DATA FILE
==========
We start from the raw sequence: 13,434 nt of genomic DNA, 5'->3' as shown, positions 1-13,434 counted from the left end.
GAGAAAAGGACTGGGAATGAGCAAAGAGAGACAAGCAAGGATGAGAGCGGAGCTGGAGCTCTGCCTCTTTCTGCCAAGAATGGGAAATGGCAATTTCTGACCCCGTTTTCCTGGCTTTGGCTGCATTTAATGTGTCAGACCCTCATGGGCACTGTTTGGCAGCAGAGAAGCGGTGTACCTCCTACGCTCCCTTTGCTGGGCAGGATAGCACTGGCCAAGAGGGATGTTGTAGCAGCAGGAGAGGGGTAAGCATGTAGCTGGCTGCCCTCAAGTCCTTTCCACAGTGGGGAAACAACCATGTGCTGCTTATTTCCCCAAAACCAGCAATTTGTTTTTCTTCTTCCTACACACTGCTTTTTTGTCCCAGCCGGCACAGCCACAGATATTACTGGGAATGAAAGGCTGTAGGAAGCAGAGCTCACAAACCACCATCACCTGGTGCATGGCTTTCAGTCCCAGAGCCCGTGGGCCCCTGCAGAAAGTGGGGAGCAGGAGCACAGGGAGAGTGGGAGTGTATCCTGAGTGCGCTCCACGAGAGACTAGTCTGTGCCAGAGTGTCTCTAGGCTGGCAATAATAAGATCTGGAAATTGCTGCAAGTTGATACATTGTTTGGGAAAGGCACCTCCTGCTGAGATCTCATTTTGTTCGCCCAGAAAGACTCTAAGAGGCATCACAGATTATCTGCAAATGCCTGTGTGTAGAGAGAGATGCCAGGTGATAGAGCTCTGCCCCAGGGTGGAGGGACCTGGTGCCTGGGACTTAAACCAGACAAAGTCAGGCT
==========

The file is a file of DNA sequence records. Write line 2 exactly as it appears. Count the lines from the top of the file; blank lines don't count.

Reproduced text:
GAGAAAAGGACTGGGAATGAGCAAAGAGAGACAAGCAAGGATGAGAGCGGAGCTGGAGCTCTGCCTCTTTCTGCCAAGAATGGGAAATGGCAATTTCTGACCCCGTTTTCCTGGCTTTGGCTGCATTTAATGTGTCAGACCCTCATGGGCACTGTTTGGCAGCAGAGAAGCGGTGTACCTCCTACGCTCCCTTTGCTGGGCAGGATAGCACTGGCCAAGAGGGATGTTGTAGCAGCAGGAGAGGGGTAAGCATGTAGCTGGCTGCCCTCAAGTCCTTTCCACAGTGGGGAAACAACCATGTGCTGCTTATTTCCCCAAAACCAGCAATTTGTTTTTCTTCTTCCTACACACTGCTTTTTTGTCCCAGCCGGCACAGCCACAGATATTACTGGGAATGAAAGGCTGTAGGAAGCAGAGCTCACAAACCACCATCACCTGGTGCATGGCTTTCAGTCCCAGAGCCCGTGGGCCCCTGCAGAAAGTGGGGAGCAGGAGCACAGGGAGAGTGGGAGTGTATCCTGAGTGCGCTCCACGAGAGACTAGTCTGTGCCAGAGTGTCTCTAGGCTGGCAATAATAAGATCTGGAAATTGCTGCAAGTTGATACATTGTTTGGGAAAGGCACCTCCTGCTGAGATCTCATTTTGTTCGCCCAGAAAGACTCTAAGAGGCATCACAGATTATCTGCAAATGCCTGTGTGTAGAGAGAGATGCCAGGTGATAGAGCTCTGCCCCAGGGTGGAGGGACCTGGTGCCTGGGACTTAAACCAGACAAAGTCAGGCT